For the following examples, the target keyword is “Apple Computers.” This will show you how to use H tags to structure your page.
H1 Tags – Since you are building links to this page you want to keep your H1 tag generic. I recommend using “branding” or “generic” keywords in the H1.
Example: Check Out Our Full Selection Below
H2 Tags – These are for the main sub-headings of your content. This is now where I like to use my main keyword(s)
- Our Apple Computers On Sale
- The Macbook Air
- Macbook Pro Retina
H3 tags – Sub-Sub-headings
Other Tags: You don’t really need them, but feel free to use them if you have an actual need for the structure. They look good if nothing else.
Full Example of Usage (imagine there is relevant text after each heading–this is just showing the bones of how a page is structured with H tags:
Whenever possible, keep your URL slugs short and simple, preferably with a main keyword in it as long as it’s not spammy looking. (A “slug” refers to part of a URL that follows the domain name. Consider www.coke.com/drink-coke <— “drink coke” is the slug.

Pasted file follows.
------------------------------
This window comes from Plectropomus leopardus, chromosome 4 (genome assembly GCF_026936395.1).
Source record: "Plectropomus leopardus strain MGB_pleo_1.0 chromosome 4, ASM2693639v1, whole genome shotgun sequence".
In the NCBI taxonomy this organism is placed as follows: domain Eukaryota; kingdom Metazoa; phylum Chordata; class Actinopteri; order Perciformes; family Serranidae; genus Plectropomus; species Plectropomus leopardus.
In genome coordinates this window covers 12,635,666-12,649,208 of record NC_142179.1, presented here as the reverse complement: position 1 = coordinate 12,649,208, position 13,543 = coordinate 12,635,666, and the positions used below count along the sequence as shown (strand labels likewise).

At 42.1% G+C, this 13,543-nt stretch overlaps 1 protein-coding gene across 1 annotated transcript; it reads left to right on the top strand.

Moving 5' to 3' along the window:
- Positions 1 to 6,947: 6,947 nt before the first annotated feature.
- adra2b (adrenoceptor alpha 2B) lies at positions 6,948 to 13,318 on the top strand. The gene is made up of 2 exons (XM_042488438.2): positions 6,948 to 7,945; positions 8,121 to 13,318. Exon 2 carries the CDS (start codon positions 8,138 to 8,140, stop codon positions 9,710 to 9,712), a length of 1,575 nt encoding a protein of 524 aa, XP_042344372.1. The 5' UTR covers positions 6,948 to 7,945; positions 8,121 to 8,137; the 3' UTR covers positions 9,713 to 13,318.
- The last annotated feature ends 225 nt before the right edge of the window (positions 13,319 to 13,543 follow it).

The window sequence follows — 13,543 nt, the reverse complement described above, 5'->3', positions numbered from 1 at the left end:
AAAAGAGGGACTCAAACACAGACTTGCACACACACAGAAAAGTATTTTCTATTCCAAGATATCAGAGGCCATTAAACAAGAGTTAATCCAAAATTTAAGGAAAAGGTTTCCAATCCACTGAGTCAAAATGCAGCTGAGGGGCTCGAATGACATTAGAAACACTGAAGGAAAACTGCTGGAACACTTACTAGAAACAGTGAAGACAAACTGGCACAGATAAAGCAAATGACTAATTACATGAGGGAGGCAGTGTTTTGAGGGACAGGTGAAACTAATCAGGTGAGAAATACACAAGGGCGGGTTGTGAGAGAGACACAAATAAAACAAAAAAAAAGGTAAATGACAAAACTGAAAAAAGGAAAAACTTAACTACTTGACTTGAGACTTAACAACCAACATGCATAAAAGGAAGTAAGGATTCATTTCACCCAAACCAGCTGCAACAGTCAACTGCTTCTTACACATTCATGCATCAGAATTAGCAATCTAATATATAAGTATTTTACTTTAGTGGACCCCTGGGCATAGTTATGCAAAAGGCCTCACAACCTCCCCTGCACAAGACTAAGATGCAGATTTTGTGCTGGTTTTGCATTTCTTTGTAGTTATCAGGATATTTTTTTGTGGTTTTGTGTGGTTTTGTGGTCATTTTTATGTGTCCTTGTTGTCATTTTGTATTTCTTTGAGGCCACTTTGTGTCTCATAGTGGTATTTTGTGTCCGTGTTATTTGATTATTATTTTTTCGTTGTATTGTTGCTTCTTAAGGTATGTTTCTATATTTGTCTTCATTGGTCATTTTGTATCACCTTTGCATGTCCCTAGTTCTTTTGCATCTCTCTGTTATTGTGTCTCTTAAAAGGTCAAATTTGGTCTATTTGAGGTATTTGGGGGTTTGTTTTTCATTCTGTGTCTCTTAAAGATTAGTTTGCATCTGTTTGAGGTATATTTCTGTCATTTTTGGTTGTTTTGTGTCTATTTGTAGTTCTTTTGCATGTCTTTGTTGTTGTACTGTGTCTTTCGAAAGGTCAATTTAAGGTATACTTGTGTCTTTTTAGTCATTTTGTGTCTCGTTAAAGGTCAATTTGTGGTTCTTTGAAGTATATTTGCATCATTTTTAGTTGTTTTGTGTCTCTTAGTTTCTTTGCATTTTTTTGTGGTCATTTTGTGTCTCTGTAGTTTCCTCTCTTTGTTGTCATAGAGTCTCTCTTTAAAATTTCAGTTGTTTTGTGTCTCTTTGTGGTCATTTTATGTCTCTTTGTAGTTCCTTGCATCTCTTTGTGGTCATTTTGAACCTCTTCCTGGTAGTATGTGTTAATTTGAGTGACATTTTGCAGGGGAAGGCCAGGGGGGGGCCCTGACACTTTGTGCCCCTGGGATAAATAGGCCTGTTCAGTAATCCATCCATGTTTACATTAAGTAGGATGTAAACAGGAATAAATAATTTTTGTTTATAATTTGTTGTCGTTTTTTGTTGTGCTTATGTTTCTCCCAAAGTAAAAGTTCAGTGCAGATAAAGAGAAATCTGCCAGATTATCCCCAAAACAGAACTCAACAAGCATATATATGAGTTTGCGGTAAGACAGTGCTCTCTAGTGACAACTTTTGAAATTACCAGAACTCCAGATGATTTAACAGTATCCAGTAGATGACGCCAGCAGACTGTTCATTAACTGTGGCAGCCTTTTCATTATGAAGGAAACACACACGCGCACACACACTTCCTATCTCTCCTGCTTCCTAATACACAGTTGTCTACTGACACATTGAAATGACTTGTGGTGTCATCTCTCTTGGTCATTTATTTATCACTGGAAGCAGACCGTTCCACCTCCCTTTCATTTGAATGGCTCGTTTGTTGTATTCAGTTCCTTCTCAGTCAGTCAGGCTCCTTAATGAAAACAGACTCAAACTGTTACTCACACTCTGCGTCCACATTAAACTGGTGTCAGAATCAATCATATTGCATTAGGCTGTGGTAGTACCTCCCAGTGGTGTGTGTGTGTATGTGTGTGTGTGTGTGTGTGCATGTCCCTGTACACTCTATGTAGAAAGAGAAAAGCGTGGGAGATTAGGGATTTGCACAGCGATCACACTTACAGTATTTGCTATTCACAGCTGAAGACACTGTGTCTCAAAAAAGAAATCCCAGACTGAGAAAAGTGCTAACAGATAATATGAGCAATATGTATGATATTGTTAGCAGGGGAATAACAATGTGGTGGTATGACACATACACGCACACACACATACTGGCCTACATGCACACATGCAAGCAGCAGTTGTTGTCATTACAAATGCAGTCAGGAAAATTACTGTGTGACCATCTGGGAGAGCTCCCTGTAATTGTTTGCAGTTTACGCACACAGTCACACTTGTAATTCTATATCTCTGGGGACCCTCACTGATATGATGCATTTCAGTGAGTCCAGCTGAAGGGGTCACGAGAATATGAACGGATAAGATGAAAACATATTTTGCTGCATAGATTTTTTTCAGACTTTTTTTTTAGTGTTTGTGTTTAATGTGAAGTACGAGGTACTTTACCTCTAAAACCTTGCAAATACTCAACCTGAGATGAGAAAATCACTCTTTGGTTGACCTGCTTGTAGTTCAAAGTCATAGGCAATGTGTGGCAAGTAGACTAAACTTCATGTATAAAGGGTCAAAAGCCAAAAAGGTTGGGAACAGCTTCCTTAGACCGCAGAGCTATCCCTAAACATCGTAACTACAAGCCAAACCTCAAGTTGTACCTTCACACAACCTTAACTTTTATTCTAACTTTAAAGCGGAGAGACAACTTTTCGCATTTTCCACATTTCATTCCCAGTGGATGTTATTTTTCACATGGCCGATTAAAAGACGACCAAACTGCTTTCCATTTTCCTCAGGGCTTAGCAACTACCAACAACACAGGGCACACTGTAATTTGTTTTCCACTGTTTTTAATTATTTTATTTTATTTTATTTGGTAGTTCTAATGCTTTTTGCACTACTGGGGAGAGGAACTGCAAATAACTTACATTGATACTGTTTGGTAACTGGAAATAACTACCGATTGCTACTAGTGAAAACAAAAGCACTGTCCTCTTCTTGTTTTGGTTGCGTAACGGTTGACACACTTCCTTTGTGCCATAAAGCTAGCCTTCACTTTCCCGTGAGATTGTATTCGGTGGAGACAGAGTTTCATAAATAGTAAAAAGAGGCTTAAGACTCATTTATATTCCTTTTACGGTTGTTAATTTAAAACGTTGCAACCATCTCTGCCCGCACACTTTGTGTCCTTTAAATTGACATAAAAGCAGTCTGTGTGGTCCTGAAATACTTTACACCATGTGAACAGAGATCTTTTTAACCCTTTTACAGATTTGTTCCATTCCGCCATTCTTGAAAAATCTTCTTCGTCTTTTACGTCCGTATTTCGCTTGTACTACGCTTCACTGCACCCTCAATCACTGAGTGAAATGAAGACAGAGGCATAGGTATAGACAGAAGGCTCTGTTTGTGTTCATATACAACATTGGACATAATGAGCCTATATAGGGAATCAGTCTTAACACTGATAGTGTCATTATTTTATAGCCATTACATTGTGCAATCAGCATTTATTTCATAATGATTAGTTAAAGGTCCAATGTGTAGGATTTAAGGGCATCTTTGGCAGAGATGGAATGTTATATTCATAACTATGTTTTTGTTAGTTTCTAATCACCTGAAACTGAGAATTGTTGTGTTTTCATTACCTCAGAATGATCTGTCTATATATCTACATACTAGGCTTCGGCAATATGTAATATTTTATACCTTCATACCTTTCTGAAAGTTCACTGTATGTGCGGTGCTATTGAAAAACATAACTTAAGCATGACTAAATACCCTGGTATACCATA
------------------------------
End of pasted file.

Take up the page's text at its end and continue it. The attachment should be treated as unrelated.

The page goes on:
Example of a short and simple URL slug: www.yourwebsite.com/buy-apple-computers
Ranking Homepages vs. Inner pages
Do a search for your main keyword and make note of the type of pages Google is ranking. Are the majority of the pages homepages or inner pages? If the top 10 is currently full of inner page blog posts from sites, and you’re trying to rank your homepage, you’ll have a much more difficult time making it work.
Here’s an example of a search query where the majority of the results are the homepage. In this situation, you should try ranking your homepage for this keyword if you were targeting “ice sculptures.”